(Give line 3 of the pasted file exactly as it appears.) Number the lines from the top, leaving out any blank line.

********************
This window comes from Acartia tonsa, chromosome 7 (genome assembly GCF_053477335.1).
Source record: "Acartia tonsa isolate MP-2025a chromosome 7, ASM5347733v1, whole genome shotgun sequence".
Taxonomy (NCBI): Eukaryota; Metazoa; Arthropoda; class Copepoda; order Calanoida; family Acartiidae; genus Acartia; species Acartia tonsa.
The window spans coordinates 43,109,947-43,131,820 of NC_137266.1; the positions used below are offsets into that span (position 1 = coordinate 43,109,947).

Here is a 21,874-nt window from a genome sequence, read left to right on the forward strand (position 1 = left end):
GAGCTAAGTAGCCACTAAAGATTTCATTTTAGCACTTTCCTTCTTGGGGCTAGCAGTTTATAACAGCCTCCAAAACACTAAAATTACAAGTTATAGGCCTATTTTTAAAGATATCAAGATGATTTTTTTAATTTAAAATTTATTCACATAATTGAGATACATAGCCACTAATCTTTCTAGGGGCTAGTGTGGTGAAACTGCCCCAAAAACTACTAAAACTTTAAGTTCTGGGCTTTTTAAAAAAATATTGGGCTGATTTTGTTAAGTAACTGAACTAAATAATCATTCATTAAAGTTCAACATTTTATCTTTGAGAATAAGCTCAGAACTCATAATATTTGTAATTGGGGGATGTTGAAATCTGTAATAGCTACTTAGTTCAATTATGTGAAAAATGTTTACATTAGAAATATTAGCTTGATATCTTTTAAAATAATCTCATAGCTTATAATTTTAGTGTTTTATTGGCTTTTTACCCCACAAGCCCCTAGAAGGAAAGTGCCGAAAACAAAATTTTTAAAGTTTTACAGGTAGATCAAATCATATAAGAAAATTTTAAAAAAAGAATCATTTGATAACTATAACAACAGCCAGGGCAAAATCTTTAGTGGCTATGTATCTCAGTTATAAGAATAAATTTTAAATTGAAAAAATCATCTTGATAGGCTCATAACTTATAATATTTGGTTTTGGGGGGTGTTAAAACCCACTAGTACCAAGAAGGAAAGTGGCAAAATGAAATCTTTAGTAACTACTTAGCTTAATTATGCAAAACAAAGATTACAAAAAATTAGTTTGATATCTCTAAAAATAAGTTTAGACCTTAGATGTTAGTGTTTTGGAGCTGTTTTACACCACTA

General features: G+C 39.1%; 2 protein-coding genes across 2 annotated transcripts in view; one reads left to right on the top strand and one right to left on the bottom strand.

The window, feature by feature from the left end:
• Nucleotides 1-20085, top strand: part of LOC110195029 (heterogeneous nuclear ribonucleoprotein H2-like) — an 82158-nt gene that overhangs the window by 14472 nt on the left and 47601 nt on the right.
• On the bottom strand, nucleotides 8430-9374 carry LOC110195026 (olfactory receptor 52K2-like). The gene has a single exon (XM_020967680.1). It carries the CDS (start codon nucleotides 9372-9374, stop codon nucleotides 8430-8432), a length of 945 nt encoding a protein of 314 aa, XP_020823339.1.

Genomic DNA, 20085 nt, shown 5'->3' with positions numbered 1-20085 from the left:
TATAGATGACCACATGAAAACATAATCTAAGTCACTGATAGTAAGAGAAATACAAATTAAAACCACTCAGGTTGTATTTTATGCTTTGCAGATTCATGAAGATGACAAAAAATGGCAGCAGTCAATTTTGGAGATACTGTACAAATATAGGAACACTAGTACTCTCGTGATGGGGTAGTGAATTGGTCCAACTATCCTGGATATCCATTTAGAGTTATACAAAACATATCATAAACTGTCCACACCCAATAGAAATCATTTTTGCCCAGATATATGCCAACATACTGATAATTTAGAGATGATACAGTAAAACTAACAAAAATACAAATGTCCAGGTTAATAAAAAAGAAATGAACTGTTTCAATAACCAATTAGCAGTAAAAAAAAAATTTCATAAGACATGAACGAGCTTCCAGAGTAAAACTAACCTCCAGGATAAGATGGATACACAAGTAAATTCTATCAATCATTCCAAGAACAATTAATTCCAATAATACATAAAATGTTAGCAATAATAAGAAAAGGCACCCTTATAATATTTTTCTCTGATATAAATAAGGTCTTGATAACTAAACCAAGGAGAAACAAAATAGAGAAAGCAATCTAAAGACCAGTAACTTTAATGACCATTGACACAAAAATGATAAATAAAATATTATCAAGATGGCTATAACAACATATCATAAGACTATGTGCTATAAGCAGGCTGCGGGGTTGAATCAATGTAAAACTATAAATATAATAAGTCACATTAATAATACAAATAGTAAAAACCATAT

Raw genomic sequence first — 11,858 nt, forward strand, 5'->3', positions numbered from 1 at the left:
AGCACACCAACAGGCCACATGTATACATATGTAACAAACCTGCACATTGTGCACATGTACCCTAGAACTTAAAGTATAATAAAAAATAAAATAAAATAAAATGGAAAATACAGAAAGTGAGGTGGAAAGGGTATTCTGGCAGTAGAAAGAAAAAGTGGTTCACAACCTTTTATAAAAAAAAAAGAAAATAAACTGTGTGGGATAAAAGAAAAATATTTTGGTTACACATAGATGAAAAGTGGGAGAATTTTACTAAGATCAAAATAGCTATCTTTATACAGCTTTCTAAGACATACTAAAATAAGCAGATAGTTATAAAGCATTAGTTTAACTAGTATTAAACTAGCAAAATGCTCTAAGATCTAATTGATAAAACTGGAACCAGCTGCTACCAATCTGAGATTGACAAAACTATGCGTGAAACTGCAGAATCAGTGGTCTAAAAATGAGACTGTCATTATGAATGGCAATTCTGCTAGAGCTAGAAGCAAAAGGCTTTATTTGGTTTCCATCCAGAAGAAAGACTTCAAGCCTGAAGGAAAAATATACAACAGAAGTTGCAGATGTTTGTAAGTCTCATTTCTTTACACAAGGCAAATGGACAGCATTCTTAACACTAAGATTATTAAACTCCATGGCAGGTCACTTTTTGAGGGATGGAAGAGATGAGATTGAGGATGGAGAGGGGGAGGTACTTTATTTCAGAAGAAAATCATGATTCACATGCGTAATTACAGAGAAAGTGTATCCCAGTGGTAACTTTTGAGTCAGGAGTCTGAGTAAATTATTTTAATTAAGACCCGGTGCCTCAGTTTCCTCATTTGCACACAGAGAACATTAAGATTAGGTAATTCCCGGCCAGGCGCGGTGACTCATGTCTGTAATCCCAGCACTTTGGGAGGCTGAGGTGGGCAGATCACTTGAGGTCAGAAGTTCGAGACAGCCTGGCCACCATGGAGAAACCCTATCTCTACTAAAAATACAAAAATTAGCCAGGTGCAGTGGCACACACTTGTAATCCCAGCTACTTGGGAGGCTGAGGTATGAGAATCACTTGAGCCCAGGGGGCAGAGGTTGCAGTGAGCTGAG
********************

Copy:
Taxonomy (NCBI): Eukaryota; Metazoa; Arthropoda; class Copepoda; order Calanoida; family Acartiidae; genus Acartia; species Acartia tonsa.